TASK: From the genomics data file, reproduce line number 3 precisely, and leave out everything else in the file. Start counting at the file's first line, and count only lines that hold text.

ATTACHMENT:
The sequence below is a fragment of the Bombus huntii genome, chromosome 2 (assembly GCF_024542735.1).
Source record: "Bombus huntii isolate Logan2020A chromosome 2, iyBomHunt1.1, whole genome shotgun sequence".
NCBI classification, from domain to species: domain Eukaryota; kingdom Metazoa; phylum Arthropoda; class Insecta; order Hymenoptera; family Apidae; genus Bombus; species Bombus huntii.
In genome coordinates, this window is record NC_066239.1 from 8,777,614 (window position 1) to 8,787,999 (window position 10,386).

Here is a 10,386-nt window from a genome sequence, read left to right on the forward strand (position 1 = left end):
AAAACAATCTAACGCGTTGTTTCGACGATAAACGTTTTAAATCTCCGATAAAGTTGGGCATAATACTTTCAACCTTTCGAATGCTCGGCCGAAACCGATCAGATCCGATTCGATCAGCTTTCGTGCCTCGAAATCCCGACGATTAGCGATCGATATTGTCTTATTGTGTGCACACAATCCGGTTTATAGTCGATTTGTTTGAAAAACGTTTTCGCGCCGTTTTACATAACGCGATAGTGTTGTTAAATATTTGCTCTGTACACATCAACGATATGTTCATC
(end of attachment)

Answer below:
NCBI classification, from domain to species: domain Eukaryota; kingdom Metazoa; phylum Arthropoda; class Insecta; order Hymenoptera; family Apidae; genus Bombus; species Bombus huntii.